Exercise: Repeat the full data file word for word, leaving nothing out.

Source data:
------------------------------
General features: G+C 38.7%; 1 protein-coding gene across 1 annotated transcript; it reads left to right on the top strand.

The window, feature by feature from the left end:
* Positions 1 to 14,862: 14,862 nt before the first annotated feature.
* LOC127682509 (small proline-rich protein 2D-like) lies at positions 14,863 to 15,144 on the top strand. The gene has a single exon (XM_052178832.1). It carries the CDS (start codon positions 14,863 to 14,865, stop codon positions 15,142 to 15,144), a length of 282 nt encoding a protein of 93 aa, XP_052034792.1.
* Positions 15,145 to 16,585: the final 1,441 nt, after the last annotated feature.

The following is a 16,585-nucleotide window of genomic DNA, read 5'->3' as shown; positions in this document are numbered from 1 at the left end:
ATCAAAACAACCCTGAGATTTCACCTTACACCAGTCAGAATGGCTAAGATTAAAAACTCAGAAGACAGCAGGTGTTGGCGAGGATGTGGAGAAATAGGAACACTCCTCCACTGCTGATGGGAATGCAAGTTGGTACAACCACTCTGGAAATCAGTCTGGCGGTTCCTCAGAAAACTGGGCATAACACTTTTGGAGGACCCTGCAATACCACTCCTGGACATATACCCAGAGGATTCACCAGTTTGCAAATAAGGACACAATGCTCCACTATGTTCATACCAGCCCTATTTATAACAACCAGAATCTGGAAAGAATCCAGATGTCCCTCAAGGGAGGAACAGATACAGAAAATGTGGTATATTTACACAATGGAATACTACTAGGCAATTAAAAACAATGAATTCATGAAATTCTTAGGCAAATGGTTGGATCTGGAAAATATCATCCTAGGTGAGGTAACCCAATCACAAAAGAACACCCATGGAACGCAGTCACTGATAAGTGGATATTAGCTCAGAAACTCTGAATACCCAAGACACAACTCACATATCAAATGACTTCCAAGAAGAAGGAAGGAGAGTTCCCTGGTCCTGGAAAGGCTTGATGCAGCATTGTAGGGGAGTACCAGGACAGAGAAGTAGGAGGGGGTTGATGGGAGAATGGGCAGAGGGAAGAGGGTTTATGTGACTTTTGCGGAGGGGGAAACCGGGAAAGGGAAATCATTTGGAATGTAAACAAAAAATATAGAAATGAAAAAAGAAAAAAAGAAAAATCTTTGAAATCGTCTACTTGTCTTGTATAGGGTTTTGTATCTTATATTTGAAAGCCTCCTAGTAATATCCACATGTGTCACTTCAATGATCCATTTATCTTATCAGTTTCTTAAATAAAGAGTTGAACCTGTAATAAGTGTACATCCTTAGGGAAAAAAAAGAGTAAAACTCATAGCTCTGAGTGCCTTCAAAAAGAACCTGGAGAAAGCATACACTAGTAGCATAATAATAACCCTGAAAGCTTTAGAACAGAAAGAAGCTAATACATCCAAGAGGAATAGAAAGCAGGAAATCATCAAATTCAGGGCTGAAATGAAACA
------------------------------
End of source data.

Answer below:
General features: G+C 38.7%; 1 protein-coding gene across 1 annotated transcript; it reads left to right on the top strand.

The window, feature by feature from the left end:
* Positions 1 to 14,862: 14,862 nt before the first annotated feature.
* LOC127682509 (small proline-rich protein 2D-like) lies at positions 14,863 to 15,144 on the top strand. The gene has a single exon (XM_052178832.1). It carries the CDS (start codon positions 14,863 to 14,865, stop codon positions 15,142 to 15,144), a length of 282 nt encoding a protein of 93 aa, XP_052034792.1.
* Positions 15,145 to 16,585: the final 1,441 nt, after the last annotated feature.

The following is a 16,585-nucleotide window of genomic DNA, read 5'->3' as shown; positions in this document are numbered from 1 at the left end:
ATCAAAACAACCCTGAGATTTCACCTTACACCAGTCAGAATGGCTAAGATTAAAAACTCAGAAGACAGCAGGTGTTGGCGAGGATGTGGAGAAATAGGAACACTCCTCCACTGCTGATGGGAATGCAAGTTGGTACAACCACTCTGGAAATCAGTCTGGCGGTTCCTCAGAAAACTGGGCATAACACTTTTGGAGGACCCTGCAATACCACTCCTGGACATATACCCAGAGGATTCACCAGTTTGCAAATAAGGACACAATGCTCCACTATGTTCATACCAGCCCTATTTATAACAACCAGAATCTGGAAAGAATCCAGATGTCCCTCAAGGGAGGAACAGATACAGAAAATGTGGTATATTTACACAATGGAATACTACTAGGCAATTAAAAACAATGAATTCATGAAATTCTTAGGCAAATGGTTGGATCTGGAAAATATCATCCTAGGTGAGGTAACCCAATCACAAAAGAACACCCATGGAACGCAGTCACTGATAAGTGGATATTAGCTCAGAAACTCTGAATACCCAAGACACAACTCACATATCAAATGACTTCCAAGAAGAAGGAAGGAGAGTTCCCTGGTCCTGGAAAGGCTTGATGCAGCATTGTAGGGGAGTACCAGGACAGAGAAGTAGGAGGGGGTTGATGGGAGAATGGGCAGAGGGAAGAGGGTTTATGTGACTTTTGCGGAGGGGGAAACCGGGAAAGGGAAATCATTTGGAATGTAAACAAAAAATATAGAAATGAAAAAAGAAAAAAAGAAAAATCTTTGAAATCGTCTACTTGTCTTGTATAGGGTTTTGTATCTTATATTTGAAAGCCTCCTAGTAATATCCACATGTGTCACTTCAATGATCCATTTATCTTATCAGTTTCTTAAATAAAGAGTTGAACCTGTAATAAGTGTACATCCTTAGGGAAAAAAAAGAGTAAAACTCATAGCTCTGAGTGCCTTCAAAAAGAACCTGGAGAAAGCATACACTAGTAGCATAATAATAACCCTGAAAGCTTTAGAACAGAAAGAAGCTAATACATCCAAGAGGAATAGAAAGCAGGAAATCATCAAATTCAGGGCTGAAATGAAACA